by Helen Colella
Thanks to the Chinese Emperor who some 5,000 years ago enjoyed the flavor of a hot cup of steeped leaves from the Camellia Sinensis plant, tea has become the second most consumed beverage around the world following water. Here in the U.S 80% of the tea consumed is cold, as iced tea.
There are at least six varieties of tea: white, yellow, green, oolong, black, and post-fermented teas. Although teas are meant to be savored and enjoyed they can also be used medicinally. Tea contains antioxidants, and is believed to improve the immune system, aid in digestion, help normalize blood pressure, lift spirits, reduce stress, and more.
In different cultures around the world, drinking tea is associated with formal social events that follow a complex ceremony of brewing loose tea leaves: steeping, straining, and serving (Japan, China, British Isles, Middle East countries, Russia, India). These historic tea rituals still exist and many of us, like myself, whose Irish mother kept a pot of tea on the stove “…in case somebody came a callin’ and needed a hot cup ‘o tea to warm their bellies and spirits…” enjoy the tradition.
Herbal teas, which are an infusion of leaves, flowers, fruit, herbs or other plant material, are very popular today. And although they’re not considered the real thing by true connoisseurs of tea, they offer many of the same benefits as those previously mentioned, are delicious and have taken on a life of their own, especially here in Colorado on Sleepytime Drive in Boulder. That’s right. It’s where you can find the largest herb tea manufacturer in North America: Celestial Seasonings.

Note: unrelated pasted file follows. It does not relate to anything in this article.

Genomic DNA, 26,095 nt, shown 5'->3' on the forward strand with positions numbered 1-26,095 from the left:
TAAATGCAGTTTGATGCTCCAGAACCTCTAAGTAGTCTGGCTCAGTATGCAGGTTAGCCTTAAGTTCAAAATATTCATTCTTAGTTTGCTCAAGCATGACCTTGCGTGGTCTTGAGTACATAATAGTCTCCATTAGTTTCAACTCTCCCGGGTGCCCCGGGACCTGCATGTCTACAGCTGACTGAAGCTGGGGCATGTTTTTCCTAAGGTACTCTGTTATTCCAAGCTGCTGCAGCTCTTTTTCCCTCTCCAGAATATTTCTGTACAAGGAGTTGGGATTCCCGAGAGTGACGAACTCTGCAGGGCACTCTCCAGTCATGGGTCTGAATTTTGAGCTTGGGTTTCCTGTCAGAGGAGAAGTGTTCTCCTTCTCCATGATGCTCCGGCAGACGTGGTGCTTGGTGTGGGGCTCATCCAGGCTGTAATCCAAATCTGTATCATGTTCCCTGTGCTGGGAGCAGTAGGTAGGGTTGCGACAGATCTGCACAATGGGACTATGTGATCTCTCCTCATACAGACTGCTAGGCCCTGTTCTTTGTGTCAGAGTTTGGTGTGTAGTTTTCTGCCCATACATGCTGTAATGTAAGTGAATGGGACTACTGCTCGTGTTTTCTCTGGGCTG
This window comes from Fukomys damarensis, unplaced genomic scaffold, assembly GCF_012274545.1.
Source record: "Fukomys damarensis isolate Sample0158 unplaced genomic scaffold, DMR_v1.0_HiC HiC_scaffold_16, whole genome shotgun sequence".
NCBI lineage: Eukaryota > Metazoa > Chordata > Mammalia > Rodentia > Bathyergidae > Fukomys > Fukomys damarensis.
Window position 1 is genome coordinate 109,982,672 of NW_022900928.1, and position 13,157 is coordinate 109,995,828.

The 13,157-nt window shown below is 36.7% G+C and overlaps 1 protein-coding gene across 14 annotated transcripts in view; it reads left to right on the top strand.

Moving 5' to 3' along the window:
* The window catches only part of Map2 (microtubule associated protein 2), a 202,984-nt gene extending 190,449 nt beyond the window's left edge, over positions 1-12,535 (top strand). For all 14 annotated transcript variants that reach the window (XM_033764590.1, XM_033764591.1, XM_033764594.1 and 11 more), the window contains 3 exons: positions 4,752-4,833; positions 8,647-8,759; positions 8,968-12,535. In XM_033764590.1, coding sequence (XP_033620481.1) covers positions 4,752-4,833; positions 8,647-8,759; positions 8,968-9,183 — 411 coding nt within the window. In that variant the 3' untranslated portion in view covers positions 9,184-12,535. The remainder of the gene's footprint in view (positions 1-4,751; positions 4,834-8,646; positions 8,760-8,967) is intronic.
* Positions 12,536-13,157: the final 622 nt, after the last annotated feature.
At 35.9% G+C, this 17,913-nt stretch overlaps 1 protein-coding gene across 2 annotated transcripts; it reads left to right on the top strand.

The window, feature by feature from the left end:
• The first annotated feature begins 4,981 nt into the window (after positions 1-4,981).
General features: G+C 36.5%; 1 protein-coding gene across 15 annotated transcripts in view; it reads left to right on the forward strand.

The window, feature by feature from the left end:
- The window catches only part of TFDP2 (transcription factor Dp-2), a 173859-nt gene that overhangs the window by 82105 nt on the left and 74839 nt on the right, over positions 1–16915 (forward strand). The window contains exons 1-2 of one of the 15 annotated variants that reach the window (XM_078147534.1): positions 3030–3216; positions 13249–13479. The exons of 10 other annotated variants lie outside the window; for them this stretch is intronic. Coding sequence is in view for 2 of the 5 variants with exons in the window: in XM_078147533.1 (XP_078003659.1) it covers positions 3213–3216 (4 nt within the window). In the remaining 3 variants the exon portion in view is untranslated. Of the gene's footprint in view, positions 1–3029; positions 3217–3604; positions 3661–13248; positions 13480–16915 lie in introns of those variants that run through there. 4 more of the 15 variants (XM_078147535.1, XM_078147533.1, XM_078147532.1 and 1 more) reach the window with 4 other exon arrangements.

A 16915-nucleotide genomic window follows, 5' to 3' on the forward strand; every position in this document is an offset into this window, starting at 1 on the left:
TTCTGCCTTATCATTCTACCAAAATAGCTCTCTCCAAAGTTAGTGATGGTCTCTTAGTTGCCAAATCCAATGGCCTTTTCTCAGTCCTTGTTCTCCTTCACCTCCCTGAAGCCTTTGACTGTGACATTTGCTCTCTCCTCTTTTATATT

My family takes every out-of- town visitor to see this facility because it’s a Colorado success story and because from the minute you open the door and walk into the lobby of Celestial Seasonings you understand why it’s become one of the most famous herbal tea centers.
Once you enter your eyes smile at the warm, welcoming sight. Instantly following that first step into the reception area, delightful aromatic scents permeate the air, luring you further inside; an invitation you can’t refuse. The replica of the comfortable old-fashioned living room of Sleepytime Bear sets the atmosphere. This scene and character are the original artwork used on the first boxed tea successfully mass marketed.
A friendly guide provides all the pertinent information about tour times then encourages you to “help yourself to a cup of tea” while waiting for the tour to begin. You are directed to a tea-counter where several batches of different teas are already brewed and ready for sipping. If the brewed batches are not “your cup of tea” there’s a three-leveled tea-case, stacked with a variety of other flavors for you to choose from and brew your own. The menu of teas includes Red Zinger, Chamomile, Misty Jasmine, Honey Lemon Ginseng, Emerald Gardens, Tension Tamer, all sorts of fruit blends and more. Hot or cold, there’s something for everyone’s palette.